Beekeeper hopes hives will help Harrisburg

Chris Thelen/Staff
Mrs. Traina holds a jar of honey produced by the hive.

Denice Traina's first exposure to beekeeping came in 1986, when she was a Peace Corps volunteer assigned to a village in Paraguay.


"I was working with special needs children that year, and my closest friends there were beekeepers," she said. "The farmers knew all about making honey, and that's what got me interested."

Last year, Mrs. Traina combined her interest in beekeeping with an equally ardent desire to offer new opportunities to fellow residents of Augusta's historic Harrisburg community.

"Several of us got together and formed the Harrisburg Honey Cooperative," she said. "I have one hive already and another arriving soon."

Two neighbors joined Mrs. Traina in taking beekeeping classes, and more hives were added at their homes. Last fall, the inaugural honey harvest was proudly packaged into jars.

"You give away a lot when you do something like this, but we ended up taking to market about three cases of half-pints," she said. "We think it was a success, but we also want to expand it."

The cooperative is designed to foster relationships among neighbors and also to generate some revenue to help a low-income family with utilities and health care expenses.

"We even had a honey tasting during a neighborhood block party," she said. "We had samples from the different hives laid out on an ironing board and let everyone sample them."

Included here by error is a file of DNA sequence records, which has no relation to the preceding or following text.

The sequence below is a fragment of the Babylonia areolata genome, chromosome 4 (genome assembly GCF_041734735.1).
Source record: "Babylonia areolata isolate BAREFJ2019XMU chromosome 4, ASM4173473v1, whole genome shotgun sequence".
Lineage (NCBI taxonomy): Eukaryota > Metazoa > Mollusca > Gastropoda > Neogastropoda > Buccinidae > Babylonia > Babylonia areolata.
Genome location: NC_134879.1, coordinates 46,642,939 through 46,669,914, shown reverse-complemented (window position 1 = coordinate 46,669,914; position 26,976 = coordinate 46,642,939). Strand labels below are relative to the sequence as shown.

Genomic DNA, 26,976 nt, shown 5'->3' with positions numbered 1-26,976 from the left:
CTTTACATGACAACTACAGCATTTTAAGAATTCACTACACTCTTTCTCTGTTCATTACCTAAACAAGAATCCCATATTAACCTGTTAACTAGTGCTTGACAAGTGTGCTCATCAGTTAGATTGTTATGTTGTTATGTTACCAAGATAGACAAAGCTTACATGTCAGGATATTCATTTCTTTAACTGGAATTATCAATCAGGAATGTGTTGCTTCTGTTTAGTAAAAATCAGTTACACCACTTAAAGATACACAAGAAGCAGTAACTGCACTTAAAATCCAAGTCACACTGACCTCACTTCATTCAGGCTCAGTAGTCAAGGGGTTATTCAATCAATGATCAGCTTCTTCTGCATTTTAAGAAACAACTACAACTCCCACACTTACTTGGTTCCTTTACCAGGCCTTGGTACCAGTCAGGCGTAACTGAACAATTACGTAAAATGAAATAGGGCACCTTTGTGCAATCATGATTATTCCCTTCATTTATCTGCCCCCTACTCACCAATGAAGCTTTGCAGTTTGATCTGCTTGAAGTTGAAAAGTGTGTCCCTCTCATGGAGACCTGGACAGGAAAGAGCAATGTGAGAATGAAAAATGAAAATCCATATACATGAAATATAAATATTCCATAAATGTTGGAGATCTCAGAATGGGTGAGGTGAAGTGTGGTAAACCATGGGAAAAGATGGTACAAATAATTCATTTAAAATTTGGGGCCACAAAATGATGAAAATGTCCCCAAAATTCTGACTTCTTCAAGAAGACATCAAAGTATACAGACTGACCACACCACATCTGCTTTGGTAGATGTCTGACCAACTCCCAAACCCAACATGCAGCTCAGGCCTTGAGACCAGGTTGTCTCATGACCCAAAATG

The hives, which contain about 3,000 bees apiece, also benefit the neighborhood by improving pollination in flower and vegetable gardens, she said.

"I've lived here since 1990, and we have a pomegranate tree that had produced no fruit," she said. "Last year it produced again -- and we think it was the bees."

Instruction for Mrs. Traina and her fellow beekeepers was provided by the Richmond County Extension Service and its master gardener program -- and aided by an education grant from the local Sierra Club, she said. "We'd like to make the program even larger and, someday, start making candles and soap."

This year, the cooperative is seeking sponsors whose contributions can offset the cost of buying hives, tools and a honey extractor. The honey harvested won't be available until later this year, she said, but the group can take advance orders.

For information about the cooperative, its products or sponsorships, call Mrs. Traina at (866) 909-5699.

Reach Rob Pavey at 868-1222, ext. 119, or